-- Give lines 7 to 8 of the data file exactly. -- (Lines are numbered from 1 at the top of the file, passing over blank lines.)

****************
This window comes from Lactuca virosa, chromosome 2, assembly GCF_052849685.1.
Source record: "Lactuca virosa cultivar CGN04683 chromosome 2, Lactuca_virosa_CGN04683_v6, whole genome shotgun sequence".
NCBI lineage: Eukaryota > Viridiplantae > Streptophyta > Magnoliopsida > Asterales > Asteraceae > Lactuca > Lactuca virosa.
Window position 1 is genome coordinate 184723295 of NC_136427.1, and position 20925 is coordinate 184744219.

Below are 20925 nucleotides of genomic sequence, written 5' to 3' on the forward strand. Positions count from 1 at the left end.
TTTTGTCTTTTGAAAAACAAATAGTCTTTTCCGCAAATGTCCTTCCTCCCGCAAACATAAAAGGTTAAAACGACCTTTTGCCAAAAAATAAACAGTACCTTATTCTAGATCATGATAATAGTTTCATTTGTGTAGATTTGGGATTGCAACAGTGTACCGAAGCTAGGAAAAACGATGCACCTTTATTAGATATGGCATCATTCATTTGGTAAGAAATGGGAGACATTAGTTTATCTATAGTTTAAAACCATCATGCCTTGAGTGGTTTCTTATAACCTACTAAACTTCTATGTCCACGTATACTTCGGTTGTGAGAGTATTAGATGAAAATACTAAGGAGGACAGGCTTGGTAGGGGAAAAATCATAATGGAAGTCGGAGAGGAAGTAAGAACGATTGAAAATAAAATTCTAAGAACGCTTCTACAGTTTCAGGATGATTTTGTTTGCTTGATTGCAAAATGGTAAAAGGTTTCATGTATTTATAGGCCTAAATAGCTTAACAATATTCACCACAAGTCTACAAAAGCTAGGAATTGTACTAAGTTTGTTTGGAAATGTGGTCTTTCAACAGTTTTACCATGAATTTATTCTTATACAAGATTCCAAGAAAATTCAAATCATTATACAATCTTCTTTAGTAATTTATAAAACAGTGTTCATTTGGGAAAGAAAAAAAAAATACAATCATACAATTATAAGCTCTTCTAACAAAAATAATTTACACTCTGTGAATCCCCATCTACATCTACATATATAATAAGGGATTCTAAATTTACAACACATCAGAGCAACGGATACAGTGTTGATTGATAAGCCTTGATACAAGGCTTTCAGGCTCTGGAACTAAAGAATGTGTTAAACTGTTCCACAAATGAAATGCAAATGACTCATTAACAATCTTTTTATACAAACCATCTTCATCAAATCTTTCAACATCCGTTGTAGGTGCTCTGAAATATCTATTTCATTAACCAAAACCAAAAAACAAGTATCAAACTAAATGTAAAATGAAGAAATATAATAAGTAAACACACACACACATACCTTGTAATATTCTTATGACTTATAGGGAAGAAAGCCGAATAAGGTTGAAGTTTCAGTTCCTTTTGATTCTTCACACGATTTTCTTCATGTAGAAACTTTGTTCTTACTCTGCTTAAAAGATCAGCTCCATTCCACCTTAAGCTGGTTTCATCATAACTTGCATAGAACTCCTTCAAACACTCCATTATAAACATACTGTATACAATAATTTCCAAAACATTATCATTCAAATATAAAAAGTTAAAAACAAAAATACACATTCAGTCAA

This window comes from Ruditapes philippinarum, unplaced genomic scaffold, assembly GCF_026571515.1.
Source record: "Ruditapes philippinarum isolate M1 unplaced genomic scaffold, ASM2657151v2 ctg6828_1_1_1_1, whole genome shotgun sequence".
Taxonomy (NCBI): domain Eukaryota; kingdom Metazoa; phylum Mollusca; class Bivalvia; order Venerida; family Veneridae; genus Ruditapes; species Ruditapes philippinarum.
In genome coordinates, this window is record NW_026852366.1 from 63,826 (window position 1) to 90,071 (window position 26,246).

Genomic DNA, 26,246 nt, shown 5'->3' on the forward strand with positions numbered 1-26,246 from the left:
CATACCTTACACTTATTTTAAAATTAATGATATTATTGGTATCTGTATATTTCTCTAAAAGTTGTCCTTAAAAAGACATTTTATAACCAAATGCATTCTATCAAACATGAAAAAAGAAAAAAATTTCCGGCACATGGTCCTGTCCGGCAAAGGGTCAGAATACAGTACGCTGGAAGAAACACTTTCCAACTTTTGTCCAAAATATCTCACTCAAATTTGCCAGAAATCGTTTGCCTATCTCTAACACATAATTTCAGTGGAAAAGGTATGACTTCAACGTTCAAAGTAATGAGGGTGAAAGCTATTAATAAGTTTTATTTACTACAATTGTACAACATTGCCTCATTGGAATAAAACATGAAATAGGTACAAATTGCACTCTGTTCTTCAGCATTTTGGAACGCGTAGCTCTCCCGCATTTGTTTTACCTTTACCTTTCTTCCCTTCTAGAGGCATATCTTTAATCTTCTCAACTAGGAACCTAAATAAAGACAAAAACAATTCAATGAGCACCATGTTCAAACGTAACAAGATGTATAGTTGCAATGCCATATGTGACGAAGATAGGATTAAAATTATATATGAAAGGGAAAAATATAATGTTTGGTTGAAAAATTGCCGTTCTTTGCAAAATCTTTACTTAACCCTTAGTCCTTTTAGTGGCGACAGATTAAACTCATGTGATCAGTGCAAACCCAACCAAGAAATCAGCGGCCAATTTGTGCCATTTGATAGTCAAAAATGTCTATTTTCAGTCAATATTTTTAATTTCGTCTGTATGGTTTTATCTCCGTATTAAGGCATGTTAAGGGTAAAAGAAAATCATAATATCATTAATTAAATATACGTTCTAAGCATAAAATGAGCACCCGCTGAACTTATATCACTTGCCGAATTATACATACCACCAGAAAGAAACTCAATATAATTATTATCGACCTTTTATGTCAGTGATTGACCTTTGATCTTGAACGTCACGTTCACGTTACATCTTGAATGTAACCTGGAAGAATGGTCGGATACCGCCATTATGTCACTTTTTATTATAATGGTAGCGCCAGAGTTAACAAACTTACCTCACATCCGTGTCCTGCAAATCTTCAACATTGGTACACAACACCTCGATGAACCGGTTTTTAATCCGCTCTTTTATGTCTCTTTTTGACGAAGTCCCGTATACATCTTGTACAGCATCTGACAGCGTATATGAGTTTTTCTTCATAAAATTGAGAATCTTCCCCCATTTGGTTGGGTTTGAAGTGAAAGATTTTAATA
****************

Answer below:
This window comes from Ruditapes philippinarum, unplaced genomic scaffold, assembly GCF_026571515.1.
Source record: "Ruditapes philippinarum isolate M1 unplaced genomic scaffold, ASM2657151v2 ctg6828_1_1_1_1, whole genome shotgun sequence".